Print Page   |   Sign In   |   Associate Member?
AIC Blog
Blog Home All Blogs
The AIC Blog connects the association staff to our membership, provides informative updates on state and federal policy issues, and spotlights upcoming AIC training, conferences and events.

 

Search all posts for:   

 

Top tags: City Officials' Day at the Capitol 

Third Annual AIC Water Summit - Presentations

Posted By Johanna M. Bell, Friday, January 25, 2019

AIC would like to thank our community partners and members that provided their time and resources to make this year's Summit a great success!

Toxic Criteria Rulemaking Update: Arsenic (Jason Pappani, DEQ; & Tom Dupuis, HDR)

Ammonia Criteria 101 – An Orientation on the History, Issues, Future Efforts & Options (Kate Harris, Boise; Dave Clark, HDR)

Eastern Snake River Plain Term Sheet Agreement Update (Chris Bromley, Bromley McHugh)

IDWR Updates: (Mat Weaver, IDWR)

Stormwater Permits in Idaho – Right-Sizing with a “Maximum Extent Practicable” Analysis (Tom Dupuis, HDR; Johanna Bell, AIC)

AIC Fall 2018 Water Academies – Report Back (Johanna Bell, AIC; Adrianna Hummer, IRWA)

This post has not been tagged.

Share |
Permalink
 

Water Infrastructure Improvement Act - Signed January 14, 2019!

Posted By Johanna M. Bell, Monday, January 21, 2019

Legislation Provides Important New Environmental Flexibilities and Programs for Clean Water

Since 2012, EPA’s Integrated Planning (IP) Framework has been an important tool that has provided public clean water utilities and the communities they serve the opportunity to develop integrated management plans to better sequence and prioritize their specific Clean Water Act (CWA) obligations and investments.  Allowing communities to have better control over how they meet their permit obligations based on specific local infrastructure and environmental factors, as well as the needs of their ratepayers, is critical.  Codifying the IP Framework gives public utilities greater long-term certainty to provide communities of all sizes with safe, reliable, and more affordable clean water. 

One key provision adopted into the CWA is that permits may include a schedule of compliance that allows actions for meeting water quality-based effluent limitations to be implemented over more than one permit term if the compliance schedules are authorized by state water quality standards (e.g., Total Maximum Daily Loads (TMDLs)).

The bill also establishes an office of Municipal Ombudsman within the EPA to provide municipalities with technical assistance to comply with CWA obligations, as well as ensure Agency policies are being implemented properly at the local level.  Many communities, especially small and rural communities, often have insufficient technical capacity and expertise to manage the increasingly complex regulatory nature of the compliance obligations before them. This new office will serve as an important conduit between the Agency and local governments to ensure technical support is being provided at the local level to navigate these statutory requirements, and ensure compliance to avoid unnecessary violations.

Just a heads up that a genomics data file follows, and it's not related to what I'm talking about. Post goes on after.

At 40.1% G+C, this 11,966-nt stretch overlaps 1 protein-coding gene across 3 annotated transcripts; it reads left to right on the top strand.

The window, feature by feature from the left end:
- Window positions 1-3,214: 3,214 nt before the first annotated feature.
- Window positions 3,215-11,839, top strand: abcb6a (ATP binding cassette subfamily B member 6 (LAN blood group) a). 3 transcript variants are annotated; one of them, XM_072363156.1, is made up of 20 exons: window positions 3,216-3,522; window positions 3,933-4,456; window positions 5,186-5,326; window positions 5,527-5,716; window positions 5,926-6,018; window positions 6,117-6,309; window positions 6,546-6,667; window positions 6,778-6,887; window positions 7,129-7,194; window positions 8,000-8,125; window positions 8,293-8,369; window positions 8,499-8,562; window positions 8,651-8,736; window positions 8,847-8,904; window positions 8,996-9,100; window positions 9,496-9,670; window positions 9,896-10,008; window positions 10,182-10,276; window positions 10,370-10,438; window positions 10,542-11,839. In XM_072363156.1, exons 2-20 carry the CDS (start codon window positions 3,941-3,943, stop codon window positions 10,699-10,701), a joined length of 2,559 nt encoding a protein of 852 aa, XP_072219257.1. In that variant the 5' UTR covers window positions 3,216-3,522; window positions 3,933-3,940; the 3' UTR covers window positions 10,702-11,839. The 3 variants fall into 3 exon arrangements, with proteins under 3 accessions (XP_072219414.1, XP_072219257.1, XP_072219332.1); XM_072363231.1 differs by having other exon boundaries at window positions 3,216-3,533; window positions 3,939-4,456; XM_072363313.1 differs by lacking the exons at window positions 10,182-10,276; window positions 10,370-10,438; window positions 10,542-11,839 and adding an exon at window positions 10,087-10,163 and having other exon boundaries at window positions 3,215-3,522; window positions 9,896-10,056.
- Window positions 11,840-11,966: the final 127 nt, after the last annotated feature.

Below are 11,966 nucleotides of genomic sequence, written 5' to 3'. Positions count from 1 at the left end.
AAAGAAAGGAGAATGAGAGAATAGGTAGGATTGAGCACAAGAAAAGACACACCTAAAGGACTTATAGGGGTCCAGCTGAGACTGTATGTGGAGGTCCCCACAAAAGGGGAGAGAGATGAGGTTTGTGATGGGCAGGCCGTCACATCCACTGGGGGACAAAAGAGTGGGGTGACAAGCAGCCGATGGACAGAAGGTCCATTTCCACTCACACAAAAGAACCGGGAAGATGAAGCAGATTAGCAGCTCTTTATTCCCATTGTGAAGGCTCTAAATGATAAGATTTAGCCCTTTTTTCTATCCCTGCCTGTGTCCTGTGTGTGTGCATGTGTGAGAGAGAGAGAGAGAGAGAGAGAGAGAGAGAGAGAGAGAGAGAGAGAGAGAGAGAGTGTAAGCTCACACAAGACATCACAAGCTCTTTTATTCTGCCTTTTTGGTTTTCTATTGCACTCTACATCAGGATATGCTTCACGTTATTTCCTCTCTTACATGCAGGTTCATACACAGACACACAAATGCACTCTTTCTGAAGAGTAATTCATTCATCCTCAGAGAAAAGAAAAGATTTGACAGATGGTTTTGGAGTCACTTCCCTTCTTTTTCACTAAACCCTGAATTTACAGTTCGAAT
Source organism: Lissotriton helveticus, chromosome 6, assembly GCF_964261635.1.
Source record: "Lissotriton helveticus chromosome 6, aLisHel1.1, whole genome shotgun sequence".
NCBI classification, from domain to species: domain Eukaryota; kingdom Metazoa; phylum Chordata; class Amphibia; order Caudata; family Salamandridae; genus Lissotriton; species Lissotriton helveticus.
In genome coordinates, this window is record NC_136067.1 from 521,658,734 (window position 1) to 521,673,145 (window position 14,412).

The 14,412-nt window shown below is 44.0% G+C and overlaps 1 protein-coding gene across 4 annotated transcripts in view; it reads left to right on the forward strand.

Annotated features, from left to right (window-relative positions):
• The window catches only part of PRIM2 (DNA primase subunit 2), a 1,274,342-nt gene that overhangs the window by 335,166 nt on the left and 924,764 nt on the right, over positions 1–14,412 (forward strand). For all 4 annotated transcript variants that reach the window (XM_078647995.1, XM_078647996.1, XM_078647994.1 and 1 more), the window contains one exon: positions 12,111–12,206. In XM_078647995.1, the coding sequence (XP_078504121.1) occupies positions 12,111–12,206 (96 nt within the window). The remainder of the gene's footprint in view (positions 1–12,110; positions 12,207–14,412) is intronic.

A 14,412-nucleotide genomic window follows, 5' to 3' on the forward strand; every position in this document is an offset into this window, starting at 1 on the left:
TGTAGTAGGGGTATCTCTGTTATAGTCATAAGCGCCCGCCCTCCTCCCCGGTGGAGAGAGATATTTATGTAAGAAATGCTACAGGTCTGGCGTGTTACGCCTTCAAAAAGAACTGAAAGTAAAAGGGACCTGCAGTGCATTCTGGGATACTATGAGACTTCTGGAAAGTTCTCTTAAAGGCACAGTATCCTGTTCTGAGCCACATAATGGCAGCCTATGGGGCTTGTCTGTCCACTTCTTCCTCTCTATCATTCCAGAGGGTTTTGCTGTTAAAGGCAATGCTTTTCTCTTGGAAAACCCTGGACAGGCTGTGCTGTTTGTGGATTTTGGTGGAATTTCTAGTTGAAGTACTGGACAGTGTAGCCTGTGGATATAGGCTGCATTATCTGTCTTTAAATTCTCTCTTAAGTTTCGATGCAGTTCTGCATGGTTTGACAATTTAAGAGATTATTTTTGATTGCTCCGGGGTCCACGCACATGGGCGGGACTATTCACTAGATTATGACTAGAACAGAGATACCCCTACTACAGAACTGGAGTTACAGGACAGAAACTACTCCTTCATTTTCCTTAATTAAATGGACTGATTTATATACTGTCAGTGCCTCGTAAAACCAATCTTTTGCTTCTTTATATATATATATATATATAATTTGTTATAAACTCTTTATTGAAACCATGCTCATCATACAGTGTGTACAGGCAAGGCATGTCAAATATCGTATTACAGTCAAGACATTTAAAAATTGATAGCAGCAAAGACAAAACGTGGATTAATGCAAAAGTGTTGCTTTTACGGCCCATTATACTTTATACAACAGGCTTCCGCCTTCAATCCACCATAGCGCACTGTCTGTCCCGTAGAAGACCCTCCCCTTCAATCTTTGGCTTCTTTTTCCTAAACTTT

Lastly, the bill also includes provisions to ensure that EPA integrates the use of green infrastructure throughout its CWA compliance programs.  As communities continue dealing with aging infrastructure and increasing water quality challenges, green infrastructure can provide a cost-effective, environmentally friendly tool to help better manage wastewater and stormwater.

This post has not been tagged.

Share |
Permalink
 

2019 Idaho Legislative Session is Off and Running

Posted By Justin Ruen, Tuesday, January 15, 2019

The 2019 legislative session started last week with Governor Brad Little’s State of the State address and committees are considering state agency rules and starting to introduce bills. 

We anticipate that this session will be very busy from the perspective of Idaho cities.  The best ways to keep up with these developments are monitoring the AIC blog, the AIC Bill Tracker with up-to-date status of the bills we are tracking, and the AIC Bill Summaries.

AIC will be sending out requests during the session asking city officials to contact their legislators to support or oppose bills, so it is very important to reach out to your legislators and know how to get in contact with them. 

AIC’s success in advocating for cities depends on the active grassroots engagement of city officials around the state and your efforts are greatly appreciated!

 

This post has not been tagged.

Share |
PermalinkComments (0)
 

Register Today for AIC City Officials’ Day at the Capitol and Water Summit!

Posted By Justin Ruen, Friday, January 11, 2019

There is still time to register for AIC City Officials’ Day at the Capitol on January 24 and the AIC Water Summit on January 23.

City Officials’ Day at the Capitol is a great opportunity to learn about important policy issues facing the Idaho Legislature and discuss these issues with legislators.  The agenda can be downloaded from the AIC website

The day will start at 9:00 a.m. Mountain Time in the Lincoln Auditorium of the Idaho Capitol Building with a legislative leadership panel featuring Senate President Pro Tem Brent Hill, Senate Minority Leader Michelle Stennett, Speaker of the House Scott Bedke, and House Minority Leader Mat Erpelding.  The morning will also include discussion of policy hot topics, including liquor licensing reform, elections and campaign finance, and conclude with a panel on local government and tax issues including AIC Executive Director Jess Harrison, Idaho School Boards Association Executive Director Karen Echeverria, and Idaho Association of Counties Executive Director Seth Grigg.